On January 28th, the tank battalions were given beach duty with the 194th assigned the coast from Limay to Cacaben.  The half-tracks were used to patrol the roads.
    In March, two of the 194th was attempting to free two tanks that were stuck in the mud.  As the tankers worked to get them out, Japanese Regiment entered the area.  Lt. Col. Miller ordered the tanks to fire at point blank range and ran from tank to tank directing fire.  When they stopped firing, they had wiped out the regiment.
    Gen Weaver also suggested to Gen Wainwright that a platoon of tanks be sent to Corregidor.  This idea was rejected by Wainwright.  It was also at this time that gasoline for most vehicles, except tanks, was caught to 15 gallons a day.
    The Japanese brought fresh troops to Bataan since the Americans and Filipinos with the help of tropical illnesses had fought the Japanese to a standstill.  On April 4th, the Japanese launched a major offensive.  In an attempt to stop them, the tanks were sent into various sectors.  It was also at this time that tanks became the favorite targets of Japanese planes an artillery.
    The tanks were fighting on the East Coast Road at Cabcaban when General King determined that the situation was hopeless and sent his staff officers to meet with the Japanese command.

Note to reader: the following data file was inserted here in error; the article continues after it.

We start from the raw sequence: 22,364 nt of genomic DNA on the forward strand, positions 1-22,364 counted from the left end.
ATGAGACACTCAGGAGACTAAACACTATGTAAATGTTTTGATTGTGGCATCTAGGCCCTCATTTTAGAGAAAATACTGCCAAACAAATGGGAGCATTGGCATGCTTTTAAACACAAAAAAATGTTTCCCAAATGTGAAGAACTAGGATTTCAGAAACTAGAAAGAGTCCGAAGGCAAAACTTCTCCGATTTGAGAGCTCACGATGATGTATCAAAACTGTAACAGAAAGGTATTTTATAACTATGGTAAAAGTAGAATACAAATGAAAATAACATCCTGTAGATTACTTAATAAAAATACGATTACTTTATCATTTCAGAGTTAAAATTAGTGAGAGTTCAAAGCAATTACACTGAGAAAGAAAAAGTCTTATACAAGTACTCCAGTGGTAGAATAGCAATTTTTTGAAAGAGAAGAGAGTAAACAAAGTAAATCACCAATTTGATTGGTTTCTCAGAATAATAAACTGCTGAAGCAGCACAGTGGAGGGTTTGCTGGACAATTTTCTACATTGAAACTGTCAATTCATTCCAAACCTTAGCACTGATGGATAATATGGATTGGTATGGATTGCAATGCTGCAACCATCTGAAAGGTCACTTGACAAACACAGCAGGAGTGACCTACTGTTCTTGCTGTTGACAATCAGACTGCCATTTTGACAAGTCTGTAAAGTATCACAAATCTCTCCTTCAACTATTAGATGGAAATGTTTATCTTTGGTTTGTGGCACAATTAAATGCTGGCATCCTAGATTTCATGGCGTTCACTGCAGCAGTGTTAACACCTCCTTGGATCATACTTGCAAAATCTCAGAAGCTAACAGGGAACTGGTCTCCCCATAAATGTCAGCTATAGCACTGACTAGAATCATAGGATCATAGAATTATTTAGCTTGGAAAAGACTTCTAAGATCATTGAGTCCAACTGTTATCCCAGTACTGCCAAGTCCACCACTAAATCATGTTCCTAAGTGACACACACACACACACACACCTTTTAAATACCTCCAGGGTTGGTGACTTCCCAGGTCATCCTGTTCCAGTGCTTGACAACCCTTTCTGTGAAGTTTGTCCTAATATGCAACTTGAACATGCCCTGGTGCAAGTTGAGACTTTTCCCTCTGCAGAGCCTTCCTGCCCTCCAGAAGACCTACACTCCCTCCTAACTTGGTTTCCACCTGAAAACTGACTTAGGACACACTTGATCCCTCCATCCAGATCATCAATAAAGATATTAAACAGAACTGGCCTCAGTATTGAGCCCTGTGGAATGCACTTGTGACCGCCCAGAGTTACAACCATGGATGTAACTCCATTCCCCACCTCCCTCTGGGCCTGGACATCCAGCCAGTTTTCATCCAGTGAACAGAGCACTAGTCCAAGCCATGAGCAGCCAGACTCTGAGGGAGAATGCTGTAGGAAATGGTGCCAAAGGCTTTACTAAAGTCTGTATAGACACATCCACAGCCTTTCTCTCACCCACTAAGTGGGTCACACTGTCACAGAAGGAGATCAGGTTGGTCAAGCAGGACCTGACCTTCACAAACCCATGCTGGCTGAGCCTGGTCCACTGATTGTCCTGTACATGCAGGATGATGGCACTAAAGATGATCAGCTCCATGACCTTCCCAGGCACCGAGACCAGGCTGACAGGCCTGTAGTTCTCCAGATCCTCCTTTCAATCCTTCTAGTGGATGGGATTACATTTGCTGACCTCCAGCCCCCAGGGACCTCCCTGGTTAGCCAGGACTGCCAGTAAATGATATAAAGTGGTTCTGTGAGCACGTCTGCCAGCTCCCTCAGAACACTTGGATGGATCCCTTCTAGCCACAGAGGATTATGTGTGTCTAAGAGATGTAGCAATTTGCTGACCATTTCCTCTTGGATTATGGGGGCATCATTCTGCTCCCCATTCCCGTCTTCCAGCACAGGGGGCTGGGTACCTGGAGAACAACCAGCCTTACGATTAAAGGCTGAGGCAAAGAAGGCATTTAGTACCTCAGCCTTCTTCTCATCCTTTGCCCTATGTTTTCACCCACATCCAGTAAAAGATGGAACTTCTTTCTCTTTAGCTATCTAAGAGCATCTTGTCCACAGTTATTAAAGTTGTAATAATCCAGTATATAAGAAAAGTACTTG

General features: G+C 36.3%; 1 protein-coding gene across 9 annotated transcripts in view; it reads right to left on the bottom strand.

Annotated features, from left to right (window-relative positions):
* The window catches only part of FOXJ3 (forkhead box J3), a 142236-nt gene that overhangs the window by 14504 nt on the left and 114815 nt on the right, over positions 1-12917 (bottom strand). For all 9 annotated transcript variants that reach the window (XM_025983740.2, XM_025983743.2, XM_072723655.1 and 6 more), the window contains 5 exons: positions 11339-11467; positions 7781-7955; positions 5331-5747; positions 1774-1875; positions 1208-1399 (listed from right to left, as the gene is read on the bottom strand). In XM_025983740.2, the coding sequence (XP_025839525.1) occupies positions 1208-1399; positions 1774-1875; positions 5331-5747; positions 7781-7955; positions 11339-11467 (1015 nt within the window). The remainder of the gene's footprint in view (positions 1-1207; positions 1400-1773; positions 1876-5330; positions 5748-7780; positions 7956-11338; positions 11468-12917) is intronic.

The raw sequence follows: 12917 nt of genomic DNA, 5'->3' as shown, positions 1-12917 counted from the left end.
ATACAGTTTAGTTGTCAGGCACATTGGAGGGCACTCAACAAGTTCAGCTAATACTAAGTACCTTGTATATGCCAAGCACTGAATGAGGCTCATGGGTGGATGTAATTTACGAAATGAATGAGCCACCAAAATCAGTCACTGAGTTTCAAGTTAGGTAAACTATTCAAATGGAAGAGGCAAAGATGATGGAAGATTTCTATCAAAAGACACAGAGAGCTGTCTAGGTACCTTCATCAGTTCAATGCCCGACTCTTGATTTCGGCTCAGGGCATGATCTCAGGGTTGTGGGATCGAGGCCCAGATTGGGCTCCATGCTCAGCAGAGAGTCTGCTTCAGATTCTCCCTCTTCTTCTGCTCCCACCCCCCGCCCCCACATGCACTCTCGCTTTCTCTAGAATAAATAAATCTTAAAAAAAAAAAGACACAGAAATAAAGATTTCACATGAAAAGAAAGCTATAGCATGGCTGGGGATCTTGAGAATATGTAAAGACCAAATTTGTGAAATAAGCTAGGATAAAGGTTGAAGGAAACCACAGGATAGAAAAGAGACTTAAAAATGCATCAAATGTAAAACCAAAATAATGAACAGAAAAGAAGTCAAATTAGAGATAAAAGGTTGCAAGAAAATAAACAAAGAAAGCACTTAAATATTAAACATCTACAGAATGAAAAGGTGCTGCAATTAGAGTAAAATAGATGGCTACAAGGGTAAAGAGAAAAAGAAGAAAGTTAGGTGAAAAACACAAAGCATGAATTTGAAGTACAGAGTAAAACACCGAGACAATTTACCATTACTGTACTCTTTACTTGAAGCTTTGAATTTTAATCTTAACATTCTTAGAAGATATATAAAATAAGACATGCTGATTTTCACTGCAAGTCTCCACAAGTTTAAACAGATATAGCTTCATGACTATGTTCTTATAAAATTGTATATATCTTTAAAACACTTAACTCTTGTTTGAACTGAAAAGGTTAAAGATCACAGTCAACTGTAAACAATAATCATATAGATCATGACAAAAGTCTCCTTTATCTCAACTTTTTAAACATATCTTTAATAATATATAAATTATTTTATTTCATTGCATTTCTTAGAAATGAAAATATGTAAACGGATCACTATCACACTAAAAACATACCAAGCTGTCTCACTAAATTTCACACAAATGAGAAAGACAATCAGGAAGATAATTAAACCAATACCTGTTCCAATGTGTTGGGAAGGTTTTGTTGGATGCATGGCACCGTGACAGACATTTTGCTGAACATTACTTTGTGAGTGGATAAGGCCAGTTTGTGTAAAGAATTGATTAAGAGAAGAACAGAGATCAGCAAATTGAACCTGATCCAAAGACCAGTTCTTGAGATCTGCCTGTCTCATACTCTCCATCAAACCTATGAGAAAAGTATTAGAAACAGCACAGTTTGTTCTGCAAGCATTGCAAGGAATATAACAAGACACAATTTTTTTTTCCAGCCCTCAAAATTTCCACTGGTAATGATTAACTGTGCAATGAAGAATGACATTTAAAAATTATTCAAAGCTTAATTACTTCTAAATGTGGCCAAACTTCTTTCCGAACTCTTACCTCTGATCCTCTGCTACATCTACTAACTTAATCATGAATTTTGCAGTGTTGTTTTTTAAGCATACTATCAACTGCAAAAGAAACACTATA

Somewhere between 6:30 and 6:45 in the morning the tankers received the order "bash" and destroyed their tanks.  The tanks were circled and an armor piercing shell was fired into the engines of each tank.  Afterwards, the gasoline cocks were opened in the crew
    The evening of April 8, 1942, he and the other tankers received the order "bash" which meant they were to destroy their tanks.  The next morning, Bataan was officially surrendered to the Japanese.
    When Bataan was surrendered to the Japanese, Frank became a Prisoner of War.
The POWs were ordered to the bivouac of the Provisional Tank Group.  It was from there that they were marched to join the main column of POWs on the march out of Bataan.
    On April 10th, the Japanese arrived and ordered the HQ personnel onto the road.  They quickly stripped the POWs of their watches, pens, and sun-glasses.  They were taken to a trail and found that walking on the gravel trail was difficult.  They immediately witnessed "Japanese Discipline" toward their own troops.  The Japanese apparently were marching for hours, and if a man fell, he was kicked in his stomach and hit in the head with a rifle butt.  If he still did not get up, the Japanese determined that the man was exhausted and left him alone.
    The trial the POWs were on ended when they reached the main road.  The first thing the Japanese did was to separate the officers from the enlisted men and counted them.  The Prisoners of War were then left in the sun for the rest of the day wondering what was going to happen.  That night they were ordered north which was difficult, on the rocky road, in the dark since they could not see where they were walking.  Whenever they slipped, they knew they had stepped on the remains of a dead soldier.
    The POWs made their way north against the flow of Japanese horse artillery and trucks that was moving south.  At times, they would slip on something wet and slippery which were the remains of a man killed by Japanese artillery the day before.  When dawn came, the walking became easier but as the sun rose it became hotter and they POWs began to feel the effects of thirst.   It was then that the POWs saw a group of Filipinos being marched by the Japanese.  They realized that they had been hungry, but the Filipinos had been starving.